The Benefits of Being More Open

The Benefits of Being More Open

Learn about openness to experience, change, and communication. Discover your level of openness as a personality trait.

In terms of human personality, openness is a trait that helps describe a person’s behavior and tendencies. Openness exists on a spectrum; some people are high in openness, meaning they fully embrace all of the experiences life has to offer, both good and bad. On the other end of the spectrum are people low in openness. People who are low in openness tend to be closed off from the world and avoid new or different experiences as much as possible.

Every human is unique and there is no “right” or “wrong” way to be. Some people are just naturally more closed off, reserved, and careful. Being closed off can sometimes be a protective mechanism if you have been hurt or betrayed in the past. However, learning to be more open and embrace all of the possibilities life has to offer can have a number of benefits for your mental and physical well-being.

Benefits of Openness

Besides opening new doors, openness has been associated with a number of other benefits. One study found that people with more openness to experience achieved more knowledge attainment and better learning results than people who were closed off (von Stumm, 2017). Openness to experience was an even better predictor of knowledge attainment than intellectual curiosity. This suggests that openness is a more important personality trait in terms of academic achievement than intellectual curiosity.

In addition to academic achievement, openness can influence your cultural intelligence which is the ability to work with and understand people from various backgrounds and cultures. Research has found that individuals with a higher degree of openness display a higher level of cultural intelligence (Li et al., 2016). With the increasingly global nature of the world, this can be an incredibly useful skill to have.

Do you struggle with social anxiety? Another benefit of openness is that it can help mitigate feelings of social anxiety. One study found that individuals who displayed a higher level of openness reported fewer feelings of social anxiety (Kaplan et al., 2015). This was especially true for individuals who reported low feelings of trust.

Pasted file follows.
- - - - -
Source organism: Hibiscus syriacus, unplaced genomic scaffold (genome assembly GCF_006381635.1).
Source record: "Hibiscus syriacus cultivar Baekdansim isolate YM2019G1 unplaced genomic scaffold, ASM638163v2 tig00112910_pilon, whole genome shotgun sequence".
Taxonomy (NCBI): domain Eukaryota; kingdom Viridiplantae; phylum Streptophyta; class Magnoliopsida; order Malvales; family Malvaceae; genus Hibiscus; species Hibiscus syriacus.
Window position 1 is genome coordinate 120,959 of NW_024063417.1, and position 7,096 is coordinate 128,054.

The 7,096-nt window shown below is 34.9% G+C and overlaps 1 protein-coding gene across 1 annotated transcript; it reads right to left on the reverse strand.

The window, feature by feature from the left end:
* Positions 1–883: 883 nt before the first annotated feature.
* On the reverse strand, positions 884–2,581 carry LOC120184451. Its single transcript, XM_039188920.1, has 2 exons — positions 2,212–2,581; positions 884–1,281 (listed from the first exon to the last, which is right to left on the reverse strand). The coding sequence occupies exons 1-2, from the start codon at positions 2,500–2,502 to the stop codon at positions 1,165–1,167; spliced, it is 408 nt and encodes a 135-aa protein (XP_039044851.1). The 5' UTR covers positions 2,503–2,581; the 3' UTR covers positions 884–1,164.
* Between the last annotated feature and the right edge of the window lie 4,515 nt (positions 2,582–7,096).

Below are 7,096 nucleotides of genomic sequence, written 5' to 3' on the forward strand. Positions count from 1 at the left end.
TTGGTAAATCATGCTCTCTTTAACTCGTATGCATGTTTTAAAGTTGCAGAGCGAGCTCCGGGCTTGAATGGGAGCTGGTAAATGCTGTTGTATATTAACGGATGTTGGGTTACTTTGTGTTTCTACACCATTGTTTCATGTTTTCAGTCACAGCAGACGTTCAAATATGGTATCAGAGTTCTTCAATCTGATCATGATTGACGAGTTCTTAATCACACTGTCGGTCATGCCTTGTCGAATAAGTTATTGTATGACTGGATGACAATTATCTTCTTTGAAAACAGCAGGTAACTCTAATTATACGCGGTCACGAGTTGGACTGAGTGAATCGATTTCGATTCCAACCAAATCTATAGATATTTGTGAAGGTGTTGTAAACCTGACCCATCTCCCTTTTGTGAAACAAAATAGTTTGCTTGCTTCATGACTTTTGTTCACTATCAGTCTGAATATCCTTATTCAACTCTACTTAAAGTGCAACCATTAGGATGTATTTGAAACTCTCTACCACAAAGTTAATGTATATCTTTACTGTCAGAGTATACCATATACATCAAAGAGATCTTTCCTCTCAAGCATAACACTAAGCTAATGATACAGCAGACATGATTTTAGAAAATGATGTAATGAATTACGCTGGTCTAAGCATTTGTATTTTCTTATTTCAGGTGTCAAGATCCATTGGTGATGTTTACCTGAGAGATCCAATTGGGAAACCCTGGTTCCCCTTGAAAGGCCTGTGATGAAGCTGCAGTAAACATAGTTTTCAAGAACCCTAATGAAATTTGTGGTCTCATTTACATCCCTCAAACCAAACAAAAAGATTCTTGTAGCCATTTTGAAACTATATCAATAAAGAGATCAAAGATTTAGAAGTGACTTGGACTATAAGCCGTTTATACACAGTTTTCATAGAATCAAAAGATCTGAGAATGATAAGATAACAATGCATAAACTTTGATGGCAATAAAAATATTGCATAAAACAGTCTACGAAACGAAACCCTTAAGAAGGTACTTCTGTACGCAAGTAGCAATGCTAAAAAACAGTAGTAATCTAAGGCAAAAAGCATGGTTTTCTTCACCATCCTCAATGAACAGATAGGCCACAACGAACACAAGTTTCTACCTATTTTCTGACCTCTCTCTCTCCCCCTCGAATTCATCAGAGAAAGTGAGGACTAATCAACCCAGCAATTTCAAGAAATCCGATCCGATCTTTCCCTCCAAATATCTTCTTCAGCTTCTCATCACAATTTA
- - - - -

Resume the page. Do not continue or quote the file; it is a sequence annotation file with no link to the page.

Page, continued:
“Renewal requires opening yourself up to new ways of thinking and feeling”
― Deborah Day

Exercise: How Open Are You?

Do you feel you possess Openness to Experience as a personality trait? Answer “yes” or “no” to each of the questions below to gain some insight into your level of openness.

Questions About Openness:

● Do you believe in the importance of art?

● Do you have a vivid imagination?

● Do you carry the conversation to a higher level?

● Do you enjoy hearing new ideas?

● Do you try to identify the reasons for your actions?

● Do you make decisions only after having all of the facts?

● Are you valued by others for your objectivity? (Costa & McCrae, 1992)

Did you answer mostly “yes” or “no” to the above questions? More yes answers can indicate that you have a higher degree of openness while more no answers indicate less openness.

New Experiences

Would you ever jump out of an airplane to experience skydiving? What about trying new food from an exotic country? These experiences may cause extreme anxiety for some people and extreme excitement for others. If these situations sound like something you want to participate in, then you are likely highly open to experience.